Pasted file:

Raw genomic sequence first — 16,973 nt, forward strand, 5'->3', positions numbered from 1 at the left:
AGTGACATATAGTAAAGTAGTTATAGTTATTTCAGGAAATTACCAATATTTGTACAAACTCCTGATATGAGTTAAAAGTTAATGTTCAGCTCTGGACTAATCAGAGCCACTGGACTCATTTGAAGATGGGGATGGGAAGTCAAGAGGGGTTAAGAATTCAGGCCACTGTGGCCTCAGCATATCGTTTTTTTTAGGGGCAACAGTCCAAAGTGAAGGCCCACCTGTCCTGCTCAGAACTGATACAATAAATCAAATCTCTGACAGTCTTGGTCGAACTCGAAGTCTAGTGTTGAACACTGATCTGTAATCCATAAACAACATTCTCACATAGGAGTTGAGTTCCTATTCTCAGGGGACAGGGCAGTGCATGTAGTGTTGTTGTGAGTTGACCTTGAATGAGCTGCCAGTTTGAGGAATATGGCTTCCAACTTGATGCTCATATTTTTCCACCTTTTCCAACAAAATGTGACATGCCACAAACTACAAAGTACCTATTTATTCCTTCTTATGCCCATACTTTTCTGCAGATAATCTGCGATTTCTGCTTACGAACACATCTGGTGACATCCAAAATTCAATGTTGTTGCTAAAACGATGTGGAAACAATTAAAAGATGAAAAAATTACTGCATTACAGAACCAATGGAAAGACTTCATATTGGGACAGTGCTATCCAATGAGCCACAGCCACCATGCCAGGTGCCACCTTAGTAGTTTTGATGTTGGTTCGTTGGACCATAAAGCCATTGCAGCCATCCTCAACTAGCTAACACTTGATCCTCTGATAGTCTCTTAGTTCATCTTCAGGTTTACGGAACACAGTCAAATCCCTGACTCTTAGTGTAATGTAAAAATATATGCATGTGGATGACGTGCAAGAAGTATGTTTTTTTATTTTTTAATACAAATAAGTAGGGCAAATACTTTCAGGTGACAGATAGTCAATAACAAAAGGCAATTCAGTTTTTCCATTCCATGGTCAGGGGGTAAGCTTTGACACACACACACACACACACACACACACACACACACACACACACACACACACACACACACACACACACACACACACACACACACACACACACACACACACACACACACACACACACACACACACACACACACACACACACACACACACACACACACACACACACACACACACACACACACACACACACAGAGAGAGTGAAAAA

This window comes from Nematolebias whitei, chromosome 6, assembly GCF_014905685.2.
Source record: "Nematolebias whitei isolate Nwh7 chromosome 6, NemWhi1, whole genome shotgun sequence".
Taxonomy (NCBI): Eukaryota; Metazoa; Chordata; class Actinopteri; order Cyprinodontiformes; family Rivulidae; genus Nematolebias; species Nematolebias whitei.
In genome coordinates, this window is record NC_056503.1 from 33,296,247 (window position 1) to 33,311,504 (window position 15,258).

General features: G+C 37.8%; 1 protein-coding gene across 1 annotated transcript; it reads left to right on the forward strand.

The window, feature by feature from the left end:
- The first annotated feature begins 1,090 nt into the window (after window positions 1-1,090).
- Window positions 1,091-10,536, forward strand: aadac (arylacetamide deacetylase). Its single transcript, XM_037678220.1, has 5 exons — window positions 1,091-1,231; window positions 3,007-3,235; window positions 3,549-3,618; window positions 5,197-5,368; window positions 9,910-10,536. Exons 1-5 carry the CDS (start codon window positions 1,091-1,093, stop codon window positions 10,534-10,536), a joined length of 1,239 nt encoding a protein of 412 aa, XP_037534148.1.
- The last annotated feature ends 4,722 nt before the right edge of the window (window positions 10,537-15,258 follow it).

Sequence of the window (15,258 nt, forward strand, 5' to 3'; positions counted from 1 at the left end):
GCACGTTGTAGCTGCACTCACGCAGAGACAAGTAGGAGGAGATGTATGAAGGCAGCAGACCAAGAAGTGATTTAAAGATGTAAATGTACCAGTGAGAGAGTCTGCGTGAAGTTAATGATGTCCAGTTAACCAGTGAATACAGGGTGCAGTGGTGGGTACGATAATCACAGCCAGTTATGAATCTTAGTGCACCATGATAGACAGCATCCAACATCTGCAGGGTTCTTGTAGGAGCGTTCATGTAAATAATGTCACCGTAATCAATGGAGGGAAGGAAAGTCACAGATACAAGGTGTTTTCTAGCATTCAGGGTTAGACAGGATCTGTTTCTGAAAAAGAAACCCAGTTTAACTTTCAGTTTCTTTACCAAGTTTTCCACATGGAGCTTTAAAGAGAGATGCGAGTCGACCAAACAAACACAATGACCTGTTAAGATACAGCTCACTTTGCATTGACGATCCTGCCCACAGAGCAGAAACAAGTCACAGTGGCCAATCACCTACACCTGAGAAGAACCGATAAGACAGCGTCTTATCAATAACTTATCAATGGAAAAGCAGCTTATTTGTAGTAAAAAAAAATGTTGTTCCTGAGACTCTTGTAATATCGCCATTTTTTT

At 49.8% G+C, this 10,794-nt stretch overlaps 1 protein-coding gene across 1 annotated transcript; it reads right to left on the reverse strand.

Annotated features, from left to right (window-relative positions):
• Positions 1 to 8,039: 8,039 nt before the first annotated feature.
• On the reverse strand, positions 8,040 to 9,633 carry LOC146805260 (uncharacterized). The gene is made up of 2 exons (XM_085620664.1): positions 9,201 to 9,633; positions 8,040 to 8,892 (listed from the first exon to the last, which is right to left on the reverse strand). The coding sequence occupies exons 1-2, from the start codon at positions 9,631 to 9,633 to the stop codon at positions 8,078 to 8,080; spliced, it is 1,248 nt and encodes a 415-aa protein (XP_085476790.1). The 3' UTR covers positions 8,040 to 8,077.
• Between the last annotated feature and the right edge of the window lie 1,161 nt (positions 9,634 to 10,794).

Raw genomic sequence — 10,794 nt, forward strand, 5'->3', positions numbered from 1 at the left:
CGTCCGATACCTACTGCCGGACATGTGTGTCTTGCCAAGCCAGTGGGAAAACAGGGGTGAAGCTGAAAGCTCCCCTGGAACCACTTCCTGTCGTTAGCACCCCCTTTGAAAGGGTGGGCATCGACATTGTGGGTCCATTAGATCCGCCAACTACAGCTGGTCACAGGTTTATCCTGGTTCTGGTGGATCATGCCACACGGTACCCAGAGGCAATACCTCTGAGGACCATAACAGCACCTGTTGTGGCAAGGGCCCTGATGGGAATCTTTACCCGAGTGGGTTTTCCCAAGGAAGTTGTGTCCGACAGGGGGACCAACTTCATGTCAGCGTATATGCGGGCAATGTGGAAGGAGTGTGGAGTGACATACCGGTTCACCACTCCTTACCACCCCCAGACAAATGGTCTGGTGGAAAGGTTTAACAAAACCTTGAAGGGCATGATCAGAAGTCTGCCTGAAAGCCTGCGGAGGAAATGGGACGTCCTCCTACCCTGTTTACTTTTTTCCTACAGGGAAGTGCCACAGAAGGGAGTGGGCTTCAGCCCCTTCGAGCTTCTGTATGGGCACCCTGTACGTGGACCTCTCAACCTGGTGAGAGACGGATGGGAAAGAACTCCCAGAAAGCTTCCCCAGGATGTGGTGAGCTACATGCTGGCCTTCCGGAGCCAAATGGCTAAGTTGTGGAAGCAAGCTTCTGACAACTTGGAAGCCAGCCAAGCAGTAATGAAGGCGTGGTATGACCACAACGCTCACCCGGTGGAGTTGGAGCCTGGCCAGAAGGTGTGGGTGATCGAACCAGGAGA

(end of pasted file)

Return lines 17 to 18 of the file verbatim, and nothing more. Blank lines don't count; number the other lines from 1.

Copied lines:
• On the reverse strand, positions 8,040 to 9,633 carry LOC146805260 (uncharacterized). The gene is made up of 2 exons (XM_085620664.1): positions 9,201 to 9,633; positions 8,040 to 8,892 (listed from the first exon to the last, which is right to left on the reverse strand). The coding sequence occupies exons 1-2, from the start codon at positions 9,631 to 9,633 to the stop codon at positions 8,078 to 8,080; spliced, it is 1,248 nt and encodes a 415-aa protein (XP_085476790.1). The 3' UTR covers positions 8,040 to 8,077.
• Between the last annotated feature and the right edge of the window lie 1,161 nt (positions 9,634 to 10,794).